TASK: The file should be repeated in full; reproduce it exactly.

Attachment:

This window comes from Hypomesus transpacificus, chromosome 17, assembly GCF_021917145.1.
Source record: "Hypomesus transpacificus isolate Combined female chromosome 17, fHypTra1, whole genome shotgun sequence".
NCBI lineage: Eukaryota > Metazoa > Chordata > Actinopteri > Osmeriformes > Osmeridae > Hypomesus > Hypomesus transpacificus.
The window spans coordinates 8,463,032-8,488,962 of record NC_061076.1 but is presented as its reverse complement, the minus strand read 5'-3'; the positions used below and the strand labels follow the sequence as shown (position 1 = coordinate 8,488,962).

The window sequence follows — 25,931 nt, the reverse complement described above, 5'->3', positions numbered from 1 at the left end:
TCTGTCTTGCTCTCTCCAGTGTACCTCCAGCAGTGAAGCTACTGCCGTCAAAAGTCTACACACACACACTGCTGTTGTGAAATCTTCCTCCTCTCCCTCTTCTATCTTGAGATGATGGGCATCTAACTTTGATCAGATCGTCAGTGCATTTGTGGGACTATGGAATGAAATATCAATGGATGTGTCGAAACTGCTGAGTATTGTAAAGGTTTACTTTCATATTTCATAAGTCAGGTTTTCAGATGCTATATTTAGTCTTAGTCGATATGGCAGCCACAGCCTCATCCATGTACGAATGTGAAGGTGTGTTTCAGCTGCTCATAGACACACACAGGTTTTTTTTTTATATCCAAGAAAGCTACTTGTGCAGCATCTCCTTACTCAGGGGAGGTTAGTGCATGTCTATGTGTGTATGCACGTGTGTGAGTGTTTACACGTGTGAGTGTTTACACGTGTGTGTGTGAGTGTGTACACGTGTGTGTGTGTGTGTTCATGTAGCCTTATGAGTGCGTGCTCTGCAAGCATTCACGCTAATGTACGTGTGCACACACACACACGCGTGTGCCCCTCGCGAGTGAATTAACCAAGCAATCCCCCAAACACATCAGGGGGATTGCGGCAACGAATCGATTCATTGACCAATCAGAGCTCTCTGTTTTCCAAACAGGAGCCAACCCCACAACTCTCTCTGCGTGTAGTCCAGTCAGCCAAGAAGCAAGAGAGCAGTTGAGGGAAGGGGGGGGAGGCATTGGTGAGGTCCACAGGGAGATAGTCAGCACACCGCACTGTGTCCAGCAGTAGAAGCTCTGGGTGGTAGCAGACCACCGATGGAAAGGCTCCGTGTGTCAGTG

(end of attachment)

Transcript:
This window comes from Hypomesus transpacificus, chromosome 17, assembly GCF_021917145.1.
Source record: "Hypomesus transpacificus isolate Combined female chromosome 17, fHypTra1, whole genome shotgun sequence".
NCBI lineage: Eukaryota > Metazoa > Chordata > Actinopteri > Osmeriformes > Osmeridae > Hypomesus > Hypomesus transpacificus.
The window spans coordinates 8,463,032-8,488,962 of record NC_061076.1 but is presented as its reverse complement, the minus strand read 5'-3'; the positions used below and the strand labels follow the sequence as shown (position 1 = coordinate 8,488,962).

The window sequence follows — 25,931 nt, the reverse complement described above, 5'->3', positions numbered from 1 at the left end:
TCTGTCTTGCTCTCTCCAGTGTACCTCCAGCAGTGAAGCTACTGCCGTCAAAAGTCTACACACACACACTGCTGTTGTGAAATCTTCCTCCTCTCCCTCTTCTATCTTGAGATGATGGGCATCTAACTTTGATCAGATCGTCAGTGCATTTGTGGGACTATGGAATGAAATATCAATGGATGTGTCGAAACTGCTGAGTATTGTAAAGGTTTACTTTCATATTTCATAAGTCAGGTTTTCAGATGCTATATTTAGTCTTAGTCGATATGGCAGCCACAGCCTCATCCATGTACGAATGTGAAGGTGTGTTTCAGCTGCTCATAGACACACACAGGTTTTTTTTTTATATCCAAGAAAGCTACTTGTGCAGCATCTCCTTACTCAGGGGAGGTTAGTGCATGTCTATGTGTGTATGCACGTGTGTGAGTGTTTACACGTGTGAGTGTTTACACGTGTGTGTGTGAGTGTGTACACGTGTGTGTGTGTGTGTTCATGTAGCCTTATGAGTGCGTGCTCTGCAAGCATTCACGCTAATGTACGTGTGCACACACACACACGCGTGTGCCCCTCGCGAGTGAATTAACCAAGCAATCCCCCAAACACATCAGGGGGATTGCGGCAACGAATCGATTCATTGACCAATCAGAGCTCTCTGTTTTCCAAACAGGAGCCAACCCCACAACTCTCTCTGCGTGTAGTCCAGTCAGCCAAGAAGCAAGAGAGCAGTTGAGGGAAGGGGGGGGAGGCATTGGTGAGGTCCACAGGGAGATAGTCAGCACACCGCACTGTGTCCAGCAGTAGAAGCTCTGGGTGGTAGCAGACCACCGATGGAAAGGCTCCGTGTGTCAGTG